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Many couples who have used reproductive technology in an effort to have children are faced with the daunting dilemma of what to do with remaining embryos that will not be implanted and brought to birth. These so-called “excess” embryos are being targeted for destruction by researchers who promise miracle cures. On the other side of the equation are over two million infertile couples who desire to have children.

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The debate over the status of pre-born humans has become clouded due to the redefinition of certain terms over the past few decades. Biological advances, including the destruction of embryos to obtain embryonic stem cells have also heightened the ethical dilemma. However, human life remains worthy of protection from the moment of its individual uniqueness—fertilization.

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Proponents of therapeutic cloning seek to clone human embryos, but don’t want them implanted into women. Instead, they want to use them to produce stem cells that might some day be developed into therapies. These stem cells and resulting tissues would be immunologically compatible with the person from whom they were cloned, thereby overcoming the risk of rejection that plagues tissue transplantation from other people.

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“Stem cells have the ability to differentiate into a variety of tissues. This means, through careful engineering, stem cells could be used to repair a damaged brain or heart, rebuild a knee, restore injured nervous system connections, treat diabetes and much more. That’s the potential power of stem cells, and the reason the University of Minnesota is investing greatly in its Stem Cell Institute – the first of its kind. The Institute today will change medicine as we know it tomorrow.”

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The physician-patient relationship is the cornerstone of medical practice, an essential ingredient in the restoration and maintenance of health. As a researcher, clinician and teacher, I have spent much of my career studying, implementing and modeling the healing effects of the physician-patient relationship, seeking to maximize its benefits in the care of patients. My first research studies at Yale University addressed patients’ perceptions of physician performance, in which I documented that patients ultimately cherish “TLC”—time, listening and caring.1-3 Patients desire and welcome treatment by doctors who show the willingness to listen to their concerns and the heart to care for them as individuals.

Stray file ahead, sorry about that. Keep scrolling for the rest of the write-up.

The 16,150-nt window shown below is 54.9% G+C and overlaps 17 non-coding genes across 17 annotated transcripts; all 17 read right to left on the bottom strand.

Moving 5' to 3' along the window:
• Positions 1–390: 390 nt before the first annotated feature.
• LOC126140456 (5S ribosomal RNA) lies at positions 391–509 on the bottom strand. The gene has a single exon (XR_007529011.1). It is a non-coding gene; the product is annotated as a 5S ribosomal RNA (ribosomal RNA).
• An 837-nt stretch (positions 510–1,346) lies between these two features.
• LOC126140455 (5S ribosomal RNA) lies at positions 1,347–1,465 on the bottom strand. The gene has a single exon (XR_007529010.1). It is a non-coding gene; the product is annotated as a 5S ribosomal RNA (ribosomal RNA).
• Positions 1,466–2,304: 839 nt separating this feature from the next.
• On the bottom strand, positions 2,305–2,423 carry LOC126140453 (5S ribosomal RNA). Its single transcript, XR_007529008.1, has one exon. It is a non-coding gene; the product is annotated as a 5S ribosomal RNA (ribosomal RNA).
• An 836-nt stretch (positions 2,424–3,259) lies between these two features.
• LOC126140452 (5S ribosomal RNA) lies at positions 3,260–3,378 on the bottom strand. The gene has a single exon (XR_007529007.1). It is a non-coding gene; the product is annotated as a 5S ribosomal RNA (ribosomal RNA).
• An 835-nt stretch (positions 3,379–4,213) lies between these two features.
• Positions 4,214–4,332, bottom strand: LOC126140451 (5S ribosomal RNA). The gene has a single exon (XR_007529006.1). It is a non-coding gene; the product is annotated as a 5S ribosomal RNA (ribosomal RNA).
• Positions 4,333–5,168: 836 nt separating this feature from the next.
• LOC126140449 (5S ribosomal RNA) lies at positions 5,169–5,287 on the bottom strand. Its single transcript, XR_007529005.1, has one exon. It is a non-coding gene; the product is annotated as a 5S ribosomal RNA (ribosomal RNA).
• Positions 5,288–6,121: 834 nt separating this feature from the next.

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Depending on your practice, within the foreseeable future any number of patients are going to pause on the way out of the exam room, hand on the doorknob, to ask one question or another about alternative medical therapies. For example, one patient might want to know what you think of the “hallelujah diet,” which her friend believes to be divinely inspired.

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A generation or two ago, when medicine was primarily low-tech, a majority of patients died quickly of acute illness, usually in their own homes, cared for by families, neighbors, and church friends. But things have changed. Now, 90 percent of North Americans die slowly from debilitating disease (organ failure, malignancy, dementia, etc.).

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Walt Larimore Image

It was bound to happen. And it did, on a Thursday morning. But let me give you some background first. My best friend and practice partner, John Hartman, MD, and I were seeing patients in our family medicine practice from, as they say, conception to cremation. We had been working to introduce a variety of simple spiritual interventions that allowed us to practice not just as healthcare professionals who were Christians, but as Christians who happened to be healthcare professionals.

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I knew I needed a mentor. I was busy with my career as a physician — too busy for my family. My priorities were out of whack. I needed someone who would encourage me and keep me on track. So I asked the pastors who came through the hospital, “Who’s the one layperson you know in this area who looks most like Jesus?.”